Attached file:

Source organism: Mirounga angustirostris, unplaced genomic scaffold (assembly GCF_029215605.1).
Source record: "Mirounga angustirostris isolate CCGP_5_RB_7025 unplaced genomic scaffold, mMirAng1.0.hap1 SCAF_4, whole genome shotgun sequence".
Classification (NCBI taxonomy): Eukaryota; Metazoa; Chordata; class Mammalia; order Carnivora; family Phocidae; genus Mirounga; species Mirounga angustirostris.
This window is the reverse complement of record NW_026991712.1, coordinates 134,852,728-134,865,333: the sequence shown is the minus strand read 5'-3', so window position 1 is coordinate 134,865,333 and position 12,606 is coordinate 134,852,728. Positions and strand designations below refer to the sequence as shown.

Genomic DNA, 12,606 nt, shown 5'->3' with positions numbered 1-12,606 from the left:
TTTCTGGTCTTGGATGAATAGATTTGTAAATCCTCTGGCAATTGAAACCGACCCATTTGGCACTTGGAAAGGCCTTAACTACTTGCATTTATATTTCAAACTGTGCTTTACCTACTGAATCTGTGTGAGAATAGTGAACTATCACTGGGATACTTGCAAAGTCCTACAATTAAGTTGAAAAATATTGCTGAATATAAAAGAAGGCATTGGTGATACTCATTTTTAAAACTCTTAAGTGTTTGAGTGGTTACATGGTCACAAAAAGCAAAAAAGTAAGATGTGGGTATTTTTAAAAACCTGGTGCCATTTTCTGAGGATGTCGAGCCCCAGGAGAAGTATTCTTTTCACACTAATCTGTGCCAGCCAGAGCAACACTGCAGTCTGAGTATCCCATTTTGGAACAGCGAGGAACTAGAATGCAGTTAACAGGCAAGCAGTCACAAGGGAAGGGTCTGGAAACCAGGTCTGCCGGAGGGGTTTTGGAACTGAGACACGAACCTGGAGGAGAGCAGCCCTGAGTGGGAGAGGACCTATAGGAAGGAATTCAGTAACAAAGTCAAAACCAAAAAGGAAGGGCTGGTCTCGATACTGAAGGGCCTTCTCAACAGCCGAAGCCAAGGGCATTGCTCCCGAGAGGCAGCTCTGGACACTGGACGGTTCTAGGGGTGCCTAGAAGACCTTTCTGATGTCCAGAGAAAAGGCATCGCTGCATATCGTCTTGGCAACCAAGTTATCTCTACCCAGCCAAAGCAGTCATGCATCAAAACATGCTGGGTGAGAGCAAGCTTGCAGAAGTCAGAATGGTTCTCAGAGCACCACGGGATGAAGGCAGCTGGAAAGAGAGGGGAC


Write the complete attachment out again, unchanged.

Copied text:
Source organism: Mirounga angustirostris, unplaced genomic scaffold (assembly GCF_029215605.1).
Source record: "Mirounga angustirostris isolate CCGP_5_RB_7025 unplaced genomic scaffold, mMirAng1.0.hap1 SCAF_4, whole genome shotgun sequence".
Classification (NCBI taxonomy): Eukaryota; Metazoa; Chordata; class Mammalia; order Carnivora; family Phocidae; genus Mirounga; species Mirounga angustirostris.
This window is the reverse complement of record NW_026991712.1, coordinates 134,852,728-134,865,333: the sequence shown is the minus strand read 5'-3', so window position 1 is coordinate 134,865,333 and position 12,606 is coordinate 134,852,728. Positions and strand designations below refer to the sequence as shown.

Genomic DNA, 12,606 nt, shown 5'->3' with positions numbered 1-12,606 from the left:
TTTCTGGTCTTGGATGAATAGATTTGTAAATCCTCTGGCAATTGAAACCGACCCATTTGGCACTTGGAAAGGCCTTAACTACTTGCATTTATATTTCAAACTGTGCTTTACCTACTGAATCTGTGTGAGAATAGTGAACTATCACTGGGATACTTGCAAAGTCCTACAATTAAGTTGAAAAATATTGCTGAATATAAAAGAAGGCATTGGTGATACTCATTTTTAAAACTCTTAAGTGTTTGAGTGGTTACATGGTCACAAAAAGCAAAAAAGTAAGATGTGGGTATTTTTAAAAACCTGGTGCCATTTTCTGAGGATGTCGAGCCCCAGGAGAAGTATTCTTTTCACACTAATCTGTGCCAGCCAGAGCAACACTGCAGTCTGAGTATCCCATTTTGGAACAGCGAGGAACTAGAATGCAGTTAACAGGCAAGCAGTCACAAGGGAAGGGTCTGGAAACCAGGTCTGCCGGAGGGGTTTTGGAACTGAGACACGAACCTGGAGGAGAGCAGCCCTGAGTGGGAGAGGACCTATAGGAAGGAATTCAGTAACAAAGTCAAAACCAAAAAGGAAGGGCTGGTCTCGATACTGAAGGGCCTTCTCAACAGCCGAAGCCAAGGGCATTGCTCCCGAGAGGCAGCTCTGGACACTGGACGGTTCTAGGGGTGCCTAGAAGACCTTTCTGATGTCCAGAGAAAAGGCATCGCTGCATATCGTCTTGGCAACCAAGTTATCTCTACCCAGCCAAAGCAGTCATGCATCAAAACATGCTGGGTGAGAGCAAGCTTGCAGAAGTCAGAATGGTTCTCAGAGCACCACGGGATGAAGGCAGCTGGAAAGAGAGGGGAC